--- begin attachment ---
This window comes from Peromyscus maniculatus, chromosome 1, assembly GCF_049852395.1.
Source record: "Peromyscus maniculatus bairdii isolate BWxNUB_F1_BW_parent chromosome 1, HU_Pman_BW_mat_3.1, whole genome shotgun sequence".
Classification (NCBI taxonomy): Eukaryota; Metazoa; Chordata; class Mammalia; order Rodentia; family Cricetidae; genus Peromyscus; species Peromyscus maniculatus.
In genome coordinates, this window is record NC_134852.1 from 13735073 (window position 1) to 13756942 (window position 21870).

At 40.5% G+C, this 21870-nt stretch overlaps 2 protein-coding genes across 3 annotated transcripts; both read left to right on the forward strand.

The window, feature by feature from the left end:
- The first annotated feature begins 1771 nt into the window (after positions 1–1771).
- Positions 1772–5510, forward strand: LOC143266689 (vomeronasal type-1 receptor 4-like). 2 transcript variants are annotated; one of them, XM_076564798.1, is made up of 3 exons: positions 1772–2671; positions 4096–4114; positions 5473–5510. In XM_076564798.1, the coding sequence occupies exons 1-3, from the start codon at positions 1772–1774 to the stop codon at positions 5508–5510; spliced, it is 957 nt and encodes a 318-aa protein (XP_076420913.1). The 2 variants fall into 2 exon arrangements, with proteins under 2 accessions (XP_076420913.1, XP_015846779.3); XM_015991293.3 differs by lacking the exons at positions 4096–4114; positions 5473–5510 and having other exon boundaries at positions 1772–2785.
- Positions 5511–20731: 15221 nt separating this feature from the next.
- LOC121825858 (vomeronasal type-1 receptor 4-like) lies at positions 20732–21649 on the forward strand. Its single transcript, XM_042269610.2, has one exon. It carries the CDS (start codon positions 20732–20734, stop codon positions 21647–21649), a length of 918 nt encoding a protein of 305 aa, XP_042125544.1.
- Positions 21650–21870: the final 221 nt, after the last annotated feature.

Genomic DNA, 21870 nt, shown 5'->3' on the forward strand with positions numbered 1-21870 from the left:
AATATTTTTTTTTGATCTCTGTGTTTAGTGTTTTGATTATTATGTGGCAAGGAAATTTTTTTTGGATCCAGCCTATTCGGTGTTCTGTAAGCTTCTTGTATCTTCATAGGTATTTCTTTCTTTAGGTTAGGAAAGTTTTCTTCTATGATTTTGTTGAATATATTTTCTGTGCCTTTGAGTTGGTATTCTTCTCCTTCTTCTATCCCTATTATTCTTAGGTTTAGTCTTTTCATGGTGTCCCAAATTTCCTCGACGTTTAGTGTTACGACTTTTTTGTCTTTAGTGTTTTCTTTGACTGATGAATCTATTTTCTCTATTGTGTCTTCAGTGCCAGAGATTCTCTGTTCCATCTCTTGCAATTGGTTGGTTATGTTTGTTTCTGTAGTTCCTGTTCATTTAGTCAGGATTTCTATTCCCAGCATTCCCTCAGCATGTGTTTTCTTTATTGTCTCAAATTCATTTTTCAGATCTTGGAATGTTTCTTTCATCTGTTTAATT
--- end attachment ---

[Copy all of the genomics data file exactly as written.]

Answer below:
This window comes from Peromyscus maniculatus, chromosome 1, assembly GCF_049852395.1.
Source record: "Peromyscus maniculatus bairdii isolate BWxNUB_F1_BW_parent chromosome 1, HU_Pman_BW_mat_3.1, whole genome shotgun sequence".
Classification (NCBI taxonomy): Eukaryota; Metazoa; Chordata; class Mammalia; order Rodentia; family Cricetidae; genus Peromyscus; species Peromyscus maniculatus.
In genome coordinates, this window is record NC_134852.1 from 13735073 (window position 1) to 13756942 (window position 21870).

At 40.5% G+C, this 21870-nt stretch overlaps 2 protein-coding genes across 3 annotated transcripts; both read left to right on the forward strand.

The window, feature by feature from the left end:
- The first annotated feature begins 1771 nt into the window (after positions 1–1771).
- Positions 1772–5510, forward strand: LOC143266689 (vomeronasal type-1 receptor 4-like). 2 transcript variants are annotated; one of them, XM_076564798.1, is made up of 3 exons: positions 1772–2671; positions 4096–4114; positions 5473–5510. In XM_076564798.1, the coding sequence occupies exons 1-3, from the start codon at positions 1772–1774 to the stop codon at positions 5508–5510; spliced, it is 957 nt and encodes a 318-aa protein (XP_076420913.1). The 2 variants fall into 2 exon arrangements, with proteins under 2 accessions (XP_076420913.1, XP_015846779.3); XM_015991293.3 differs by lacking the exons at positions 4096–4114; positions 5473–5510 and having other exon boundaries at positions 1772–2785.
- Positions 5511–20731: 15221 nt separating this feature from the next.
- LOC121825858 (vomeronasal type-1 receptor 4-like) lies at positions 20732–21649 on the forward strand. Its single transcript, XM_042269610.2, has one exon. It carries the CDS (start codon positions 20732–20734, stop codon positions 21647–21649), a length of 918 nt encoding a protein of 305 aa, XP_042125544.1.
- Positions 21650–21870: the final 221 nt, after the last annotated feature.

Genomic DNA, 21870 nt, shown 5'->3' on the forward strand with positions numbered 1-21870 from the left:
AATATTTTTTTTTGATCTCTGTGTTTAGTGTTTTGATTATTATGTGGCAAGGAAATTTTTTTTGGATCCAGCCTATTCGGTGTTCTGTAAGCTTCTTGTATCTTCATAGGTATTTCTTTCTTTAGGTTAGGAAAGTTTTCTTCTATGATTTTGTTGAATATATTTTCTGTGCCTTTGAGTTGGTATTCTTCTCCTTCTTCTATCCCTATTATTCTTAGGTTTAGTCTTTTCATGGTGTCCCAAATTTCCTCGACGTTTAGTGTTACGACTTTTTTGTCTTTAGTGTTTTCTTTGACTGATGAATCTATTTTCTCTATTGTGTCTTCAGTGCCAGAGATTCTCTGTTCCATCTCTTGCAATTGGTTGGTTATGTTTGTTTCTGTAGTTCCTGTTCATTTAGTCAGGATTTCTATTCCCAGCATTCCCTCAGCATGTGTTTTCTTTATTGTCTCAAATTCATTTTTCAGATCTTGGAATGTTTCTTTCATCTGTTTAATT